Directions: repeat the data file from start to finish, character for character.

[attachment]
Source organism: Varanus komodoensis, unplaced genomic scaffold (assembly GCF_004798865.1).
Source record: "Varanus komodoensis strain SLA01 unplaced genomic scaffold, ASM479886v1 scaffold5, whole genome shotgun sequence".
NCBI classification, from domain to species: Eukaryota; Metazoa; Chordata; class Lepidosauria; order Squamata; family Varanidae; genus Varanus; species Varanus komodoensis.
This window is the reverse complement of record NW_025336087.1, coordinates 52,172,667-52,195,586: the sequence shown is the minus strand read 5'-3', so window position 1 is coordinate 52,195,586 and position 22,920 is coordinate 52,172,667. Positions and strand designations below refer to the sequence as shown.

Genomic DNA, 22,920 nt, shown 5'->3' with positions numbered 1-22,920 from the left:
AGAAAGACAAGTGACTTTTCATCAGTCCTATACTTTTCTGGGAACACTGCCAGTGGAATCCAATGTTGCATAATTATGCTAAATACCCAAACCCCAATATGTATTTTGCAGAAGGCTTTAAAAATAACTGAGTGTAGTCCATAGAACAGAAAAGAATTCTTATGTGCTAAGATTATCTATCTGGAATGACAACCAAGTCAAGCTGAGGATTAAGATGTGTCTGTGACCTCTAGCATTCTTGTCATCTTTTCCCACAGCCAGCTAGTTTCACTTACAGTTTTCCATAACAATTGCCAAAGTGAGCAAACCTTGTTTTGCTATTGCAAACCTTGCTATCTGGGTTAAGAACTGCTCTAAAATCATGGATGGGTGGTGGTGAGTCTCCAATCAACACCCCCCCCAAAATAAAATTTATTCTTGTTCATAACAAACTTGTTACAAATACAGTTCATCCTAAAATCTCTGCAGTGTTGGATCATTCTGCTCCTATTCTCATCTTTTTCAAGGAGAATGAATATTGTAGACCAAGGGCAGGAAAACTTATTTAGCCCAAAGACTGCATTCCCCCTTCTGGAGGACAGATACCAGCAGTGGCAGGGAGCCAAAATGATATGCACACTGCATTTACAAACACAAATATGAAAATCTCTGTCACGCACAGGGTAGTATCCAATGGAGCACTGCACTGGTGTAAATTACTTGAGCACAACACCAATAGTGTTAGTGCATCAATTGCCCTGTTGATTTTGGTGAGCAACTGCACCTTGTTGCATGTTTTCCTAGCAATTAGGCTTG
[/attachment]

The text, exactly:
Source organism: Varanus komodoensis, unplaced genomic scaffold (assembly GCF_004798865.1).
Source record: "Varanus komodoensis strain SLA01 unplaced genomic scaffold, ASM479886v1 scaffold5, whole genome shotgun sequence".
NCBI classification, from domain to species: Eukaryota; Metazoa; Chordata; class Lepidosauria; order Squamata; family Varanidae; genus Varanus; species Varanus komodoensis.
This window is the reverse complement of record NW_025336087.1, coordinates 52,172,667-52,195,586: the sequence shown is the minus strand read 5'-3', so window position 1 is coordinate 52,195,586 and position 22,920 is coordinate 52,172,667. Positions and strand designations below refer to the sequence as shown.

Genomic DNA, 22,920 nt, shown 5'->3' with positions numbered 1-22,920 from the left:
AGAAAGACAAGTGACTTTTCATCAGTCCTATACTTTTCTGGGAACACTGCCAGTGGAATCCAATGTTGCATAATTATGCTAAATACCCAAACCCCAATATGTATTTTGCAGAAGGCTTTAAAAATAACTGAGTGTAGTCCATAGAACAGAAAAGAATTCTTATGTGCTAAGATTATCTATCTGGAATGACAACCAAGTCAAGCTGAGGATTAAGATGTGTCTGTGACCTCTAGCATTCTTGTCATCTTTTCCCACAGCCAGCTAGTTTCACTTACAGTTTTCCATAACAATTGCCAAAGTGAGCAAACCTTGTTTTGCTATTGCAAACCTTGCTATCTGGGTTAAGAACTGCTCTAAAATCATGGATGGGTGGTGGTGAGTCTCCAATCAACACCCCCCCCAAAATAAAATTTATTCTTGTTCATAACAAACTTGTTACAAATACAGTTCATCCTAAAATCTCTGCAGTGTTGGATCATTCTGCTCCTATTCTCATCTTTTTCAAGGAGAATGAATATTGTAGACCAAGGGCAGGAAAACTTATTTAGCCCAAAGACTGCATTCCCCCTTCTGGAGGACAGATACCAGCAGTGGCAGGGAGCCAAAATGATATGCACACTGCATTTACAAACACAAATATGAAAATCTCTGTCACGCACAGGGTAGTATCCAATGGAGCACTGCACTGGTGTAAATTACTTGAGCACAACACCAATAGTGTTAGTGCATCAATTGCCCTGTTGATTTTGGTGAGCAACTGCACCTTGTTGCATGTTTTCCTAGCAATTAGGCTTG